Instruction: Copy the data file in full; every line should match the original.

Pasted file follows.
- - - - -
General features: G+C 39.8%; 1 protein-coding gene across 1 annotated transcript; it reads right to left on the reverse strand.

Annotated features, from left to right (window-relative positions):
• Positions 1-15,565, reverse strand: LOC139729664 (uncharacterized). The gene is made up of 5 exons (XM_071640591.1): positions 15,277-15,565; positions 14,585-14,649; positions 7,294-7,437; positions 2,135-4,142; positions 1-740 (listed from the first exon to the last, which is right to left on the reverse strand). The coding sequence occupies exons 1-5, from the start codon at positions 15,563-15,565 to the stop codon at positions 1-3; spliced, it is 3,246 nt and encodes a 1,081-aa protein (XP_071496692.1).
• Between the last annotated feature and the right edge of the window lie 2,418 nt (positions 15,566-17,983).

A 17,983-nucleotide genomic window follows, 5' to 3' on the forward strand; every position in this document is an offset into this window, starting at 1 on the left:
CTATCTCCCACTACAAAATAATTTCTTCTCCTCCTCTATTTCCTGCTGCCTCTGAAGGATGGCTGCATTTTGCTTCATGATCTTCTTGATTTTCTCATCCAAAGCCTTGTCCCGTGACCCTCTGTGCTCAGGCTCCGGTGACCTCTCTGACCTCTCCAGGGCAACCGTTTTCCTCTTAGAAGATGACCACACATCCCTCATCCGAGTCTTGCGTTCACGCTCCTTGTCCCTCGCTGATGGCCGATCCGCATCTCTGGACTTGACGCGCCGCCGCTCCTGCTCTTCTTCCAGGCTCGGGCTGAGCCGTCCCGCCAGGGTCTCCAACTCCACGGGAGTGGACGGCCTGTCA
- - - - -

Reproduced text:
General features: G+C 39.8%; 1 protein-coding gene across 1 annotated transcript; it reads right to left on the reverse strand.

Annotated features, from left to right (window-relative positions):
• Positions 1-15,565, reverse strand: LOC139729664 (uncharacterized). The gene is made up of 5 exons (XM_071640591.1): positions 15,277-15,565; positions 14,585-14,649; positions 7,294-7,437; positions 2,135-4,142; positions 1-740 (listed from the first exon to the last, which is right to left on the reverse strand). The coding sequence occupies exons 1-5, from the start codon at positions 15,563-15,565 to the stop codon at positions 1-3; spliced, it is 3,246 nt and encodes a 1,081-aa protein (XP_071496692.1).
• Between the last annotated feature and the right edge of the window lie 2,418 nt (positions 15,566-17,983).

A 17,983-nucleotide genomic window follows, 5' to 3' on the forward strand; every position in this document is an offset into this window, starting at 1 on the left:
CTATCTCCCACTACAAAATAATTTCTTCTCCTCCTCTATTTCCTGCTGCCTCTGAAGGATGGCTGCATTTTGCTTCATGATCTTCTTGATTTTCTCATCCAAAGCCTTGTCCCGTGACCCTCTGTGCTCAGGCTCCGGTGACCTCTCTGACCTCTCCAGGGCAACCGTTTTCCTCTTAGAAGATGACCACACATCCCTCATCCGAGTCTTGCGTTCACGCTCCTTGTCCCTCGCTGATGGCCGATCCGCATCTCTGGACTTGACGCGCCGCCGCTCCTGCTCTTCTTCCAGGCTCGGGCTGAGCCGTCCCGCCAGGGTCTCCAACTCCACGGGAGTGGACGGCCTGTCA